Harriet S.MeyerMD, Contributing EditorJonathan D.EldredgeMLS, PhD, Journal Review EditorRobertHoganMD, adviser for new media
In his ironically titled book Some Choice, George J. Annas makes the interesting claim that our rhetoric about medical and health care choice is more illusory than real and distracts us from a needed focus on fundamental health care issues. The rhetoric of choice, Annas says, has reached great prominence in public discourse, and to label a health care service as a "choice" is in some ways to arrest conversation and block serious analysis.
Annas uses cases from the areas of human cloning, emergency medicine, genetic privacy, human experimentation, tobacco control, and physician-assisted suicide, among others, to illustrate his argument and to show ways in which we can break through our vapid and superficial "some choice" public discourse and engage in a richer, more meaningful dialogue. A deeper public discourse, says Annas, will help us to transcend slogans and chants and to find ways to achieve the local, national, and international cooperation we need for defining, protecting, and promoting both health and human rights.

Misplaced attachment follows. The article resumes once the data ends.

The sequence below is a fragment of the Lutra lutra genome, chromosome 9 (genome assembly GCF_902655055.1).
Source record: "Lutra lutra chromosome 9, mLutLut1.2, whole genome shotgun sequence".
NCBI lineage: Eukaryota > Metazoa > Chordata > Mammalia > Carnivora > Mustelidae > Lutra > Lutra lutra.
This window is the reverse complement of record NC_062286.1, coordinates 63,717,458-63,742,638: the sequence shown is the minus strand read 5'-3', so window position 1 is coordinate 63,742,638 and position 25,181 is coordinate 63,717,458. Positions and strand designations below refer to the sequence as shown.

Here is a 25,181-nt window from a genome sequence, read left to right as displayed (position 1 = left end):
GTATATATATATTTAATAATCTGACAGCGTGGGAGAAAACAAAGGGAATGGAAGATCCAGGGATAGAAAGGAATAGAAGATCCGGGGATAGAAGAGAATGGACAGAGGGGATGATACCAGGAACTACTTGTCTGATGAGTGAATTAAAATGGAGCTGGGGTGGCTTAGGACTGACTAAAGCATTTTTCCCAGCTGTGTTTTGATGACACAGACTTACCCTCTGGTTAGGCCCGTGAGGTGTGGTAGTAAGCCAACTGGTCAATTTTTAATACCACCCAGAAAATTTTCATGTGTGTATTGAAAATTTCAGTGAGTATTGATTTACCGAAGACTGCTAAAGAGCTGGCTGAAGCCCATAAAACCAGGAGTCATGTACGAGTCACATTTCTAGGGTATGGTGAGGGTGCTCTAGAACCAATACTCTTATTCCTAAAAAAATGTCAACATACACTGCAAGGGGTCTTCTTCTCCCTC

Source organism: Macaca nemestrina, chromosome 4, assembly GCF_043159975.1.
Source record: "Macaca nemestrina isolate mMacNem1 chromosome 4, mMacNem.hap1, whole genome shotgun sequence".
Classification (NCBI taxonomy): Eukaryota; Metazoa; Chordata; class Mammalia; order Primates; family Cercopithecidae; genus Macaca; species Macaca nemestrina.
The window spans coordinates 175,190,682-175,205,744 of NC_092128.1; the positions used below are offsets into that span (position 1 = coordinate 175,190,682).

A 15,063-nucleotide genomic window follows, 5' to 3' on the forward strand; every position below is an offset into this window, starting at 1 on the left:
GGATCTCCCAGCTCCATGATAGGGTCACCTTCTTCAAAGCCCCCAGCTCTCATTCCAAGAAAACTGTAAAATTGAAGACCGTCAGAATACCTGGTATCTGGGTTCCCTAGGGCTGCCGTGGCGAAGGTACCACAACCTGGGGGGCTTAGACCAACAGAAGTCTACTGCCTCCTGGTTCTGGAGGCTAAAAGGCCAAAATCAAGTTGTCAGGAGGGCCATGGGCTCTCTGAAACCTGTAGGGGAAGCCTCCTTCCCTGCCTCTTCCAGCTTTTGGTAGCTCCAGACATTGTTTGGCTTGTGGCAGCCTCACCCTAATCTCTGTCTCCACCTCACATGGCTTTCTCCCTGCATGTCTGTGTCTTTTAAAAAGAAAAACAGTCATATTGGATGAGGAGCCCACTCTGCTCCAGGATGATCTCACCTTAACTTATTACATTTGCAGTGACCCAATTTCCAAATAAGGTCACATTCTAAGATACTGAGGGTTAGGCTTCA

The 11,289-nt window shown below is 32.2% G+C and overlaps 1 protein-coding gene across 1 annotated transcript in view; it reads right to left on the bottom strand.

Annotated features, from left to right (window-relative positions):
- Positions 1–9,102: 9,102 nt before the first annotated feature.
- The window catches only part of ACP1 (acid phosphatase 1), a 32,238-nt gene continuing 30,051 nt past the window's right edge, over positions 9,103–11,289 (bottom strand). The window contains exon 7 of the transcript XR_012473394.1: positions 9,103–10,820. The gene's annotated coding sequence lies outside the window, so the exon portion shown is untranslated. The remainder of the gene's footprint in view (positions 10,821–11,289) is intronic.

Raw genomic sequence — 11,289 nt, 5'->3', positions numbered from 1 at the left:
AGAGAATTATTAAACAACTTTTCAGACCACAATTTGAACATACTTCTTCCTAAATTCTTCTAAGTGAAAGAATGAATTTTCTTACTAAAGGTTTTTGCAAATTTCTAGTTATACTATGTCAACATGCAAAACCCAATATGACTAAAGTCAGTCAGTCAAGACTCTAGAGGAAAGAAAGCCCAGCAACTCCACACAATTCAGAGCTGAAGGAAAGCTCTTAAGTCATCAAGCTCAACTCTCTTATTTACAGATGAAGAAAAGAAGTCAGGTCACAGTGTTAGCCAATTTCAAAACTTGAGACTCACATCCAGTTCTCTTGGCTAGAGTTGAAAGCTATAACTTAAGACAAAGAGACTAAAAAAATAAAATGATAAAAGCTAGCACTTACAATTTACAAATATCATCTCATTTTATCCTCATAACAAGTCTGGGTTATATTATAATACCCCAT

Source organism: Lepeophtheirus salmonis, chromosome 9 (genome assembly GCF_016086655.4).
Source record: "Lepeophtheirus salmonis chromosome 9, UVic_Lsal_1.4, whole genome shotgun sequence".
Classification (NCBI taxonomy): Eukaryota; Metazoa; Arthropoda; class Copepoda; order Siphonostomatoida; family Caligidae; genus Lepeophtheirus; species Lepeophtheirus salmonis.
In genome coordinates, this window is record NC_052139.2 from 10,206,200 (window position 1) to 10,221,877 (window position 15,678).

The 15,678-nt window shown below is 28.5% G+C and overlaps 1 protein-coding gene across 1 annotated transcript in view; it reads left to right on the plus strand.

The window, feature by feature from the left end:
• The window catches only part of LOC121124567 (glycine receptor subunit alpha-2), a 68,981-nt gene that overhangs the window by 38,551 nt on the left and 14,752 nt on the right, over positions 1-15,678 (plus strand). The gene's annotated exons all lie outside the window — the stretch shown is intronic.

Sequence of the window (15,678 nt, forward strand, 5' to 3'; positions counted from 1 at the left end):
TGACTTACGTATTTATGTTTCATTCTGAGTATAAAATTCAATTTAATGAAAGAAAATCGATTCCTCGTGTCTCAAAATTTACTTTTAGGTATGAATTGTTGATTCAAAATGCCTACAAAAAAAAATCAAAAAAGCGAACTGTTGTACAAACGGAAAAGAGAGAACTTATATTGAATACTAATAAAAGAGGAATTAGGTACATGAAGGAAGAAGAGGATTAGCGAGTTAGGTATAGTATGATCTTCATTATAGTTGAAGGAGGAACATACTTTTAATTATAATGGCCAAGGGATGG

Health Care: Some Choice: Law, Medicine, and the Market. JAMA. 1999;282(1):96–97. doi:10.1001/jama.282.1.96-JBK0707-5-1
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